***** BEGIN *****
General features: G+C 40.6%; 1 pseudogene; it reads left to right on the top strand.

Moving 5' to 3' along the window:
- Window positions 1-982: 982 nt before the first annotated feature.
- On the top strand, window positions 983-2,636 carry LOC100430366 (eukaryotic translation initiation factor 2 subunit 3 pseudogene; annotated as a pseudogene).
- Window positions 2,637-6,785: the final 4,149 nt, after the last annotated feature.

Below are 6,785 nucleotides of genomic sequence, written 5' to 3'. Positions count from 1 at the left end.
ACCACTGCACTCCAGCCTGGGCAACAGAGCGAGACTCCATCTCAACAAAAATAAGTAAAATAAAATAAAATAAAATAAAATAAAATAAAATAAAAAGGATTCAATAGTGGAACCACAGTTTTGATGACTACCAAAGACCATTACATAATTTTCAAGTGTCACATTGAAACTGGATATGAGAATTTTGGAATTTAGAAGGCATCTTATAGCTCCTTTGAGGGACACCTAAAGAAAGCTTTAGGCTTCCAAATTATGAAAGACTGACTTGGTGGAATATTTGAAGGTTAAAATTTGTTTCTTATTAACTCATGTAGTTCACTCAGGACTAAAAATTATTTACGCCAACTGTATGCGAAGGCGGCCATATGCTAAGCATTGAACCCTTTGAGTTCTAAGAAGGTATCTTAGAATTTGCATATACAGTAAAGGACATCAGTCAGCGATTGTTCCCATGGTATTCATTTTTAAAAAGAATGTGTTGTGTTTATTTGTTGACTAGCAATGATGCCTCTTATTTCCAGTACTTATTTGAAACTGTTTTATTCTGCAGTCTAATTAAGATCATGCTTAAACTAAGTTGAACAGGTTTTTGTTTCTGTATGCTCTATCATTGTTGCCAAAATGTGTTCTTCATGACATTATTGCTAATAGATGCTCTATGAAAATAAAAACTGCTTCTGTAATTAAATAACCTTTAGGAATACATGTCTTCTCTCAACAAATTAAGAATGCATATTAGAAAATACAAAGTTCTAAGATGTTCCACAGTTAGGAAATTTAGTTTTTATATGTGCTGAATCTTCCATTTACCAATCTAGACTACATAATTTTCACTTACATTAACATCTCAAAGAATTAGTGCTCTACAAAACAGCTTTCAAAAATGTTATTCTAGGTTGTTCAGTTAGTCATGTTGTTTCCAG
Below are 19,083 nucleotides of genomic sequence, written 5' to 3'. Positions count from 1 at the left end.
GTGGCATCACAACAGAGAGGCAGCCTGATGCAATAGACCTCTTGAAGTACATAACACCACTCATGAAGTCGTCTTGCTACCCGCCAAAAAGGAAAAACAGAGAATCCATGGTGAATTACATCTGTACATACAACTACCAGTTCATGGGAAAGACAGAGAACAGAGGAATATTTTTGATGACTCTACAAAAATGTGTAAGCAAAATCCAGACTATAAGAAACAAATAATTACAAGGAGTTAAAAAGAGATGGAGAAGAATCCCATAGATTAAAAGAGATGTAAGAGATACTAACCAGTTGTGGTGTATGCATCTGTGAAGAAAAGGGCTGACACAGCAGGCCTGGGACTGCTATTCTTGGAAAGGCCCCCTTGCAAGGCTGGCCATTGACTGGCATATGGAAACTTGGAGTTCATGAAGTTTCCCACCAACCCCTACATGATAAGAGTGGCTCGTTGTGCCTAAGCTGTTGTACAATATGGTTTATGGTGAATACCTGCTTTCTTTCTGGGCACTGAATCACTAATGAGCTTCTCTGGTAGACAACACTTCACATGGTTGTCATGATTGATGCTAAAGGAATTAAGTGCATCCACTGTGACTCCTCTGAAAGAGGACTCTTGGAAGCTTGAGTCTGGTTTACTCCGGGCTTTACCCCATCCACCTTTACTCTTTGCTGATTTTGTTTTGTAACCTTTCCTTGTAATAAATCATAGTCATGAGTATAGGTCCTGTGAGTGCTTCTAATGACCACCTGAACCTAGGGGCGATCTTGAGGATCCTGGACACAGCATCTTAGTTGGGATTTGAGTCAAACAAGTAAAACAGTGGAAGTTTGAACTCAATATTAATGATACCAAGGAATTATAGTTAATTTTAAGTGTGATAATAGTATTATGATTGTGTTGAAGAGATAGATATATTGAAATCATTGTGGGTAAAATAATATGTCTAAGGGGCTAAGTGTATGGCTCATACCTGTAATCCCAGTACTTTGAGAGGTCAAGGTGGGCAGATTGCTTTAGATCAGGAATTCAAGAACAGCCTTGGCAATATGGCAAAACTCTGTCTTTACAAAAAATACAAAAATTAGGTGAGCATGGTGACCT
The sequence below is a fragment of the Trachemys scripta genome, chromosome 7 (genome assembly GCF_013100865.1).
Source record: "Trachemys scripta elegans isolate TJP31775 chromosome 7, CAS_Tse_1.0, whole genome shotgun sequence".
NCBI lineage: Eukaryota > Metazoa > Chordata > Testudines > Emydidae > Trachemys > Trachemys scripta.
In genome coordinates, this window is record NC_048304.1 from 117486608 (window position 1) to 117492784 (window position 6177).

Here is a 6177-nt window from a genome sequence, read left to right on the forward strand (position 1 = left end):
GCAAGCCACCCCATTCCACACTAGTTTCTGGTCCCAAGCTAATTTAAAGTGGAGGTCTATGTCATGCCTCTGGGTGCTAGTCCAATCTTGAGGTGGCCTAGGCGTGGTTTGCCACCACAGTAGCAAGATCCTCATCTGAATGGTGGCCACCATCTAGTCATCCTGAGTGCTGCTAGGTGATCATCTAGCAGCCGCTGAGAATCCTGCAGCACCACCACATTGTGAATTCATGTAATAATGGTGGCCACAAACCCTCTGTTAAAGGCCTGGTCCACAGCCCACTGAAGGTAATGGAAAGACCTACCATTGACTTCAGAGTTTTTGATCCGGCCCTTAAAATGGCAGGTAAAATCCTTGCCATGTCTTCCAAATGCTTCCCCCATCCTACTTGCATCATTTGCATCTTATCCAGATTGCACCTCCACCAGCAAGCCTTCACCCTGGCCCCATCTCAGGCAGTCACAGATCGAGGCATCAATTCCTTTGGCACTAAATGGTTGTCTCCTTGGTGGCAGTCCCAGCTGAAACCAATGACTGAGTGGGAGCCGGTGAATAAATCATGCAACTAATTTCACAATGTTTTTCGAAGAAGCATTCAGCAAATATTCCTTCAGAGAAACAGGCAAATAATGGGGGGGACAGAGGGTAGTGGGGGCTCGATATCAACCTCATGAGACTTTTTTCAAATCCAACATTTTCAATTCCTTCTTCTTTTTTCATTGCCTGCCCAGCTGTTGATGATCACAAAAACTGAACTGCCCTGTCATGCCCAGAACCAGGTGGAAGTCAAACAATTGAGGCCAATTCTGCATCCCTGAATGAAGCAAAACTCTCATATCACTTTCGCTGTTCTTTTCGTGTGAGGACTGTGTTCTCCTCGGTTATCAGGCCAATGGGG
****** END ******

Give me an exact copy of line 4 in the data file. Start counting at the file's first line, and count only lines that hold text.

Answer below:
- On the top strand, window positions 983-2,636 carry LOC100430366 (eukaryotic translation initiation factor 2 subunit 3 pseudogene; annotated as a pseudogene).